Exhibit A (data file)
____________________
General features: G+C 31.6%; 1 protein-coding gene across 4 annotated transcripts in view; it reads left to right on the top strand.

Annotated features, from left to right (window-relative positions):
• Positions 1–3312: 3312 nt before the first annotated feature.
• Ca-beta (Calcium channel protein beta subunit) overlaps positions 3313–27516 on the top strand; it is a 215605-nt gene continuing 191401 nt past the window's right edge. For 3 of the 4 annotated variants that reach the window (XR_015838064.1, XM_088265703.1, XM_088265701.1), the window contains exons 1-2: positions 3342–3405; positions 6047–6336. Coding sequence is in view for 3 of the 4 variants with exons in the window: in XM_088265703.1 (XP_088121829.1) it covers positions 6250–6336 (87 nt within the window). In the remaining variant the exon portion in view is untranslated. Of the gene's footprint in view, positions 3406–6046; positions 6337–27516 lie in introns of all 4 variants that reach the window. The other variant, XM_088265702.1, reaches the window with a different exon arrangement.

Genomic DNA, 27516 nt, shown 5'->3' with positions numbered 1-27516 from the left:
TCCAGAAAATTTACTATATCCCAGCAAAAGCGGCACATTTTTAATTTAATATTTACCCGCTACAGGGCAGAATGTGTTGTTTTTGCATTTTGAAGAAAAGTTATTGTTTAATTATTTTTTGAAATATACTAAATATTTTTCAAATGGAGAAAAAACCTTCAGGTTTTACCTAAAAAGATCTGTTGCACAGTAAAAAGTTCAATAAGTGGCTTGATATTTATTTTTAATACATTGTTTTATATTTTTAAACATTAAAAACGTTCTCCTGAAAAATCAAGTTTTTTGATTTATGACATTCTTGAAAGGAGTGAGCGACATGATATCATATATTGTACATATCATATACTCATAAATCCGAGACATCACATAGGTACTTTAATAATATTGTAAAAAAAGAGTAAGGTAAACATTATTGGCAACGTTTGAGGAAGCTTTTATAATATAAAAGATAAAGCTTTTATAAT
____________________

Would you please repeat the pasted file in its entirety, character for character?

General features: G+C 31.6%; 1 protein-coding gene across 4 annotated transcripts in view; it reads left to right on the top strand.

Annotated features, from left to right (window-relative positions):
• Positions 1–3312: 3312 nt before the first annotated feature.
• Ca-beta (Calcium channel protein beta subunit) overlaps positions 3313–27516 on the top strand; it is a 215605-nt gene continuing 191401 nt past the window's right edge. For 3 of the 4 annotated variants that reach the window (XR_015838064.1, XM_088265703.1, XM_088265701.1), the window contains exons 1-2: positions 3342–3405; positions 6047–6336. Coding sequence is in view for 3 of the 4 variants with exons in the window: in XM_088265703.1 (XP_088121829.1) it covers positions 6250–6336 (87 nt within the window). In the remaining variant the exon portion in view is untranslated. Of the gene's footprint in view, positions 3406–6046; positions 6337–27516 lie in introns of all 4 variants that reach the window. The other variant, XM_088265702.1, reaches the window with a different exon arrangement.

Genomic DNA, 27516 nt, shown 5'->3' with positions numbered 1-27516 from the left:
TCCAGAAAATTTACTATATCCCAGCAAAAGCGGCACATTTTTAATTTAATATTTACCCGCTACAGGGCAGAATGTGTTGTTTTTGCATTTTGAAGAAAAGTTATTGTTTAATTATTTTTTGAAATATACTAAATATTTTTCAAATGGAGAAAAAACCTTCAGGTTTTACCTAAAAAGATCTGTTGCACAGTAAAAAGTTCAATAAGTGGCTTGATATTTATTTTTAATACATTGTTTTATATTTTTAAACATTAAAAACGTTCTCCTGAAAAATCAAGTTTTTTGATTTATGACATTCTTGAAAGGAGTGAGCGACATGATATCATATATTGTACATATCATATACTCATAAATCCGAGACATCACATAGGTACTTTAATAATATTGTAAAAAAAGAGTAAGGTAAACATTATTGGCAACGTTTGAGGAAGCTTTTATAATATAAAAGATAAAGCTTTTATAAT